Our CEO Claire Burge spoke at BDL Accelerate in Lebanon last week, the largest startup conference in the Middle East. What did we take from the experience?
No stranger to the main stage, Claire addressed the audience at BDL Accelerate last Thursday on our company vision for the future of work.
The reality is, the world is chaotic, which means we’re going to have to accept that we can’t understand or control everything that is happening. We need to adapt and change.
Chaos and Meaning: The Future of Work
It seems counterintuitive, but the very definition of chaos implies a sense of order, it’s just not one that is easy to explain. Like space, the universe, or the Big Bang Theory.
So what does this mean for us as we hurtle into the future? It means realising that we need to be thinking strategically about the future, if we’re going to stay relevant as companies and individuals.
BDL Accelerate: Our Main Takeaways
As a CEO, Claire’s engagement with the audience while on stage was only part of the reason she attended the conference. In addition to that, learning more about the startup industry, networking with key players in the industry and being able to talk to successful entrepreneurs all over the world presented a valuable learning opportunity.
To get some more insight into Claire’s experience as a speaker and attendee at BDL Accelerate, we asked her for a brief, high-level overview of what she focused on and what she learnt:
Claire’s main foci at BDL Accelerate:
- Chief Technological Officer (CTO) and developer sessions
- Fundraising and investment
Claire’s main learnings and takeaways from the event:
- What it really takes to build a billion dollar company: In a presentation by Keith Teare, co-founder of TechCrunch, he broke down the data behind successful companies, and gave an insight into the numbers that really back up the success of these kinds of companies.
- The changing role of a CTO: In a presentation by Henri Asseily, from Leap Ventures, the audience was given an opportunity to ask him questions about his 25 years of working as a Chief Technology Officer (CTO). Claire asked him about the conversations he’d had with CEO’s in the past and how he would change them given his experience. He replied that he would educate CEO’s more about the role of a CTO, and how it isn’t just about coding or systems architecture, but that it’s more of a strategic and business role.
- Startup funding and investment: At the conference, Claire spoke to experienced CEO’s and asked for advice about funding, what mistakes they’d made and who they thought the wrong type of investors were.
To expand on these topics, for the benefit of our team and readers, we did a bit more research to flesh out some of the ideas and topics mentioned above:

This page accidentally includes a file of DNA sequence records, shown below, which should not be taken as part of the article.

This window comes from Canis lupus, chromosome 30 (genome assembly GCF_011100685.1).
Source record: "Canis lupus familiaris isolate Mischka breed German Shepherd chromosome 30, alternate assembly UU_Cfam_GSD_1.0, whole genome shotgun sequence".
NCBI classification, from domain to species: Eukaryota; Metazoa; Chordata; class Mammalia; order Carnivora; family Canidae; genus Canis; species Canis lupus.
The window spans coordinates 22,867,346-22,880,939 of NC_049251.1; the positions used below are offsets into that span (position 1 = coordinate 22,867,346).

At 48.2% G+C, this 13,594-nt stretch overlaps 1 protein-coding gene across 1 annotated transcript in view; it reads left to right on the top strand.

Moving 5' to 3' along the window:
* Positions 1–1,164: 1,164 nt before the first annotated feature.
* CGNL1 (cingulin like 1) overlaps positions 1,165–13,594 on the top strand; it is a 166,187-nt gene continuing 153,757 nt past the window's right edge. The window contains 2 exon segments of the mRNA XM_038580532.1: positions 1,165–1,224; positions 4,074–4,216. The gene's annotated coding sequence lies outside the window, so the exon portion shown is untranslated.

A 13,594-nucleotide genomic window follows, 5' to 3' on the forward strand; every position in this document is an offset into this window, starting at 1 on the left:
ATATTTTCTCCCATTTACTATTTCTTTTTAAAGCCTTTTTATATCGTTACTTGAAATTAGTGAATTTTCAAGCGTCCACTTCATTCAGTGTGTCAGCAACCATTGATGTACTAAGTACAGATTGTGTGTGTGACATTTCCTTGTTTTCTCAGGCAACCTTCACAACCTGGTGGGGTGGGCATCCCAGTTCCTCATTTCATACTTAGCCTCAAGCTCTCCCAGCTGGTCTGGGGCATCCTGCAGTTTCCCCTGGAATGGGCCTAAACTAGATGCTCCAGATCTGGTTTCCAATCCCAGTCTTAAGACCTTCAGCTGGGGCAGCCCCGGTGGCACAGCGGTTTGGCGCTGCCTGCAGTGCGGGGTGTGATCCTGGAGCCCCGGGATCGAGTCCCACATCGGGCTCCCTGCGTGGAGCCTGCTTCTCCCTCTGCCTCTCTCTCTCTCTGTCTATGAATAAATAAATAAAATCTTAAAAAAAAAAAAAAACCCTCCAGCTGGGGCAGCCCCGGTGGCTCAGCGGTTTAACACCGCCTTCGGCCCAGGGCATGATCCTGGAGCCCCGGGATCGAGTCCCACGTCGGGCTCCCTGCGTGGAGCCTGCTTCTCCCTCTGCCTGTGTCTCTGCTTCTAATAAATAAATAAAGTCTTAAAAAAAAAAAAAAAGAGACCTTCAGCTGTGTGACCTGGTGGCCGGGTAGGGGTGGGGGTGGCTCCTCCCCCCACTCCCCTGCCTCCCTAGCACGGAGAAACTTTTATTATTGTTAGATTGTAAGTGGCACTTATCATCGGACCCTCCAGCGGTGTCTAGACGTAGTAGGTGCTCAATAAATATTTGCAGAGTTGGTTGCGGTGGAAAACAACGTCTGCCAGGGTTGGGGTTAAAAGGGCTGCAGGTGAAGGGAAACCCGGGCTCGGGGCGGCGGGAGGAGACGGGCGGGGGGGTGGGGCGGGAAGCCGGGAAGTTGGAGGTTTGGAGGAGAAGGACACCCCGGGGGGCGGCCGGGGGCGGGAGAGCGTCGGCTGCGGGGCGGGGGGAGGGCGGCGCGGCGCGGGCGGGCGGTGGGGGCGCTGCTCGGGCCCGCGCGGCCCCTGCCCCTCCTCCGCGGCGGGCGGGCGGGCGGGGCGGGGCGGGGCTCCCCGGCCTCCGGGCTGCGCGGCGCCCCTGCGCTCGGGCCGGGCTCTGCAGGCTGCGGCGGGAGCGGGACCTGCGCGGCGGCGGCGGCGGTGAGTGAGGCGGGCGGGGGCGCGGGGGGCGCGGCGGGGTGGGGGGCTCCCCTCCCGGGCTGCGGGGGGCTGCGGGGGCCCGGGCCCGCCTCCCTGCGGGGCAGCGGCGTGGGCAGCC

What does it take to really build a billion dollar company?
In the startup world there is a lot of talk about unicorns, or private companies that are valued at 1 billion dollars and more. Companies like Uber, Snapchat and Pinterest, to name a few.
Although we don’t have access to the exact talk that Teare gave last week yet, here is a recording of a talk on unicorns that he gave at a conference in Iceland last year that gives some insight into the topic:
In this talk, Teare explains the way these kinds of businesses are funded, and that really, investors are hunting for the next unicorn. Who are these unicorns though? Here is a recent list of unicorns, from data analytics companies like Uptake Technologies to Jessica Alba’s eco-friendly baby care range, The Honest Company.
The changing role of a CTO
What is the role of a CTO exactly? While traditionally responsible for the technological side of a business, how is this role going to change as all businesses become technology focused?
As Asseily’s comments above indicate, to be an effective startup, the role of the CTO needs to shift from just developing a product and being involved in the technology itself to more of a strategic and decision-making role. According to a number of different executives from different industries, the changing role of a CTO involves being able to make better use of data for business decisions, as well as focusing on security, customers and processes.
Startup funding and investment
With different stages of funding, from seed, to venture and then growth, how do you manage funding and investment effectively as a startup? While it’s great to get advice ahead of time, the reality is that it’s only by making huge mistakes that we really learn.
As Claire’s proactivity in getting advice suggests, one of the main pieces of advice on startup fundraising is about finding not only investors, but mentors, who can help guide you and give advice, based on their own experience. As a company, we have some incredible mentors, who continue to support us as we grow.
We’ve learnt a lot this year (see our Company Lessons Learned series), and with expansion into new markets, we’re guaranteed to learn a lot more.
What are your thoughts on unicorns, the changing roles of startup executives and startup funding? Share your advice, comments and thoughts in the comments below.